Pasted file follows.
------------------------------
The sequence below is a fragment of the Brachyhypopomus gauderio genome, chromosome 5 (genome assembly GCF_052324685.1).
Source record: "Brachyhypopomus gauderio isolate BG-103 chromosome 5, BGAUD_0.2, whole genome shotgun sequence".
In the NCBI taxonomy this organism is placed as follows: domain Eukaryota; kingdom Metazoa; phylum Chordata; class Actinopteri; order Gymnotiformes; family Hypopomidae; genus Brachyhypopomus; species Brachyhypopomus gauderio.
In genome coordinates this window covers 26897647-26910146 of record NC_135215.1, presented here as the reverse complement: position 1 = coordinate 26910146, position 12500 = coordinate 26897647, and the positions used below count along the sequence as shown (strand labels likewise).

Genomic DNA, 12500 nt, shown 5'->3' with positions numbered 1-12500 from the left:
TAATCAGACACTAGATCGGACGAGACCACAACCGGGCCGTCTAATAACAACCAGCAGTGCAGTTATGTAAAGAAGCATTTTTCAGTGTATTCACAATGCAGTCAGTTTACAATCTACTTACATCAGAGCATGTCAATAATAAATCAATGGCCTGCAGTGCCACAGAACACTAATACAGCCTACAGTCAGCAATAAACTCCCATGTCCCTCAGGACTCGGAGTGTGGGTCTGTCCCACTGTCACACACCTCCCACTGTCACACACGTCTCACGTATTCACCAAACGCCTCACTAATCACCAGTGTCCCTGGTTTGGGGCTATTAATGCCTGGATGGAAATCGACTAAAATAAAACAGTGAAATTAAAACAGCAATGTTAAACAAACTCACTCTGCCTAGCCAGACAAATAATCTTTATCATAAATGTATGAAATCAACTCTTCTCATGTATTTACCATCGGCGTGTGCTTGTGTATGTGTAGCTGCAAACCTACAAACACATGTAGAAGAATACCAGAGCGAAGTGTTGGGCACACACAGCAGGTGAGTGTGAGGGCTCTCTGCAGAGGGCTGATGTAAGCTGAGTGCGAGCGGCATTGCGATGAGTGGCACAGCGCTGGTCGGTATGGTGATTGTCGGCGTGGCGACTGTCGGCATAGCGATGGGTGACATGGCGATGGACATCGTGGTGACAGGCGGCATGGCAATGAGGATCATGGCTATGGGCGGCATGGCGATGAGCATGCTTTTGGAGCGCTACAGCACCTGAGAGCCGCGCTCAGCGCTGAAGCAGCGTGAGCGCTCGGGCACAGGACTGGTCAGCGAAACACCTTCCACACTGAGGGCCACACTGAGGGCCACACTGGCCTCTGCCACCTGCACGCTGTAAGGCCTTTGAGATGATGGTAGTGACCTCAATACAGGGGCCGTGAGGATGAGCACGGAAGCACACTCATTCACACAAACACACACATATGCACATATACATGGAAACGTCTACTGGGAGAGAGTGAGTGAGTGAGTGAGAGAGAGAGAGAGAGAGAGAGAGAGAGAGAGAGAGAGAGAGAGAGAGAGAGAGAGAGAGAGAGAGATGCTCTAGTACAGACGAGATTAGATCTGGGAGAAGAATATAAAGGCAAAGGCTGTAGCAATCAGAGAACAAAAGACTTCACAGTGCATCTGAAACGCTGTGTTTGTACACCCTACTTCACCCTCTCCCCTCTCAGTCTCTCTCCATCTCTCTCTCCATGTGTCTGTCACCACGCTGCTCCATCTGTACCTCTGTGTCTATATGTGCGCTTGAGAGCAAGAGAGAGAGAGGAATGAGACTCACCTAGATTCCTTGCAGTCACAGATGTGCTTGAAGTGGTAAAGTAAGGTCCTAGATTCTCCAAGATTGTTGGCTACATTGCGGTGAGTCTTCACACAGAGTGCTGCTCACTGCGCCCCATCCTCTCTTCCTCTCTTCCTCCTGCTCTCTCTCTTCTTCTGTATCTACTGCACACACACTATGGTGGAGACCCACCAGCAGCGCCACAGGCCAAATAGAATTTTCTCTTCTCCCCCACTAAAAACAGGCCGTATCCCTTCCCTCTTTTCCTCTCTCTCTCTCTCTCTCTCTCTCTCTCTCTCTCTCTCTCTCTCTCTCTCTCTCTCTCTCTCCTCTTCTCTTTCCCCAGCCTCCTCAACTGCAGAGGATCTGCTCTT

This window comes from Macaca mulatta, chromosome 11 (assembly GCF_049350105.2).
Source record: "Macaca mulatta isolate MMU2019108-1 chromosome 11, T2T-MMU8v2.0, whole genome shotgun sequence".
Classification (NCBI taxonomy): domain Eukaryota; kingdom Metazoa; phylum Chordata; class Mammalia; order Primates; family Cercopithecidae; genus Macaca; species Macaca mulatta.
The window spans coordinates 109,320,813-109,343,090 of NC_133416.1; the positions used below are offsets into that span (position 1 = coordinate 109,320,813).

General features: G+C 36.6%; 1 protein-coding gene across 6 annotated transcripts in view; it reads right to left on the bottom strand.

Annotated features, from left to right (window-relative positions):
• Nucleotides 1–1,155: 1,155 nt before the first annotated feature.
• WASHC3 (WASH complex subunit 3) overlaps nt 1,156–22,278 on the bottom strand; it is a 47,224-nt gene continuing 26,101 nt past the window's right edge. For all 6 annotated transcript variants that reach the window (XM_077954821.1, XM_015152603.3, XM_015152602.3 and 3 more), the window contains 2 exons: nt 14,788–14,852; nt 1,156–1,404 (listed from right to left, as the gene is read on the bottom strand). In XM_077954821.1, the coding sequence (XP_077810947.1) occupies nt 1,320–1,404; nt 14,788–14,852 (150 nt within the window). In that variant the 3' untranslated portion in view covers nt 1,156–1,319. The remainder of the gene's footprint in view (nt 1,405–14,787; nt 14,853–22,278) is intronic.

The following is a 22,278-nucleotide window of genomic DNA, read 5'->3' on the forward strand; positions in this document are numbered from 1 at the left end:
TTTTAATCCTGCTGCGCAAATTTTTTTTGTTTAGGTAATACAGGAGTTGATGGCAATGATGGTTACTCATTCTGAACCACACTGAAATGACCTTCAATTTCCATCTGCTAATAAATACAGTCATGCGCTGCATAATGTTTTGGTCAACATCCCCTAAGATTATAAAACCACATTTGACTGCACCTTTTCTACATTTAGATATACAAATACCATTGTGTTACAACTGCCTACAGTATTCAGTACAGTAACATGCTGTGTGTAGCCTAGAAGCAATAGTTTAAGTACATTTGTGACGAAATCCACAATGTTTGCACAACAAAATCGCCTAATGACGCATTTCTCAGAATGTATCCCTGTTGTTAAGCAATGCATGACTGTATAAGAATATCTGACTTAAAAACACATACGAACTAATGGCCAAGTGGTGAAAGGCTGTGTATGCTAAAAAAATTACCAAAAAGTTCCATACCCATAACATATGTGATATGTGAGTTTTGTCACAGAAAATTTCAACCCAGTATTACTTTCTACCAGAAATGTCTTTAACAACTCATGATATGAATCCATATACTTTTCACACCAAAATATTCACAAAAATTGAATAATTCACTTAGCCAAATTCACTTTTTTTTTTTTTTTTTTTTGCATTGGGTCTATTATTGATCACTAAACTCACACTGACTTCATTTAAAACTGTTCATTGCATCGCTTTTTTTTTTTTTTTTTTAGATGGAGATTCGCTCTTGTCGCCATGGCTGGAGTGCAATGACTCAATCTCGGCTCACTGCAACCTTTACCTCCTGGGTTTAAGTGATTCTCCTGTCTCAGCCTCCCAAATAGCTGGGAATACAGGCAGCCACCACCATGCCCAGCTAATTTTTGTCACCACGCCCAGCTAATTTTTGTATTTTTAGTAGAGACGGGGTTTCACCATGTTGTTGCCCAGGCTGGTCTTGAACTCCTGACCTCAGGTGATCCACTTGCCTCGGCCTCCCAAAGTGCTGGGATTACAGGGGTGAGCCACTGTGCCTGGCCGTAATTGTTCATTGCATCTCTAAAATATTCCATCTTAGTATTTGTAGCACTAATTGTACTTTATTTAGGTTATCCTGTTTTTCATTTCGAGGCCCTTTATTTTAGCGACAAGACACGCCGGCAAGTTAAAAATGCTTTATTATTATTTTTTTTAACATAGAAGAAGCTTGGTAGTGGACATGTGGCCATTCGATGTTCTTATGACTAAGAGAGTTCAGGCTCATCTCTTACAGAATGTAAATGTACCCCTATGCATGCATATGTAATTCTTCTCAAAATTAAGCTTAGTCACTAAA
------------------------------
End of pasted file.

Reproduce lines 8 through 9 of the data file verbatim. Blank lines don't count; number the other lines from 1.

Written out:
Source record: "Macaca mulatta isolate MMU2019108-1 chromosome 11, T2T-MMU8v2.0, whole genome shotgun sequence".
Classification (NCBI taxonomy): domain Eukaryota; kingdom Metazoa; phylum Chordata; class Mammalia; order Primates; family Cercopithecidae; genus Macaca; species Macaca mulatta.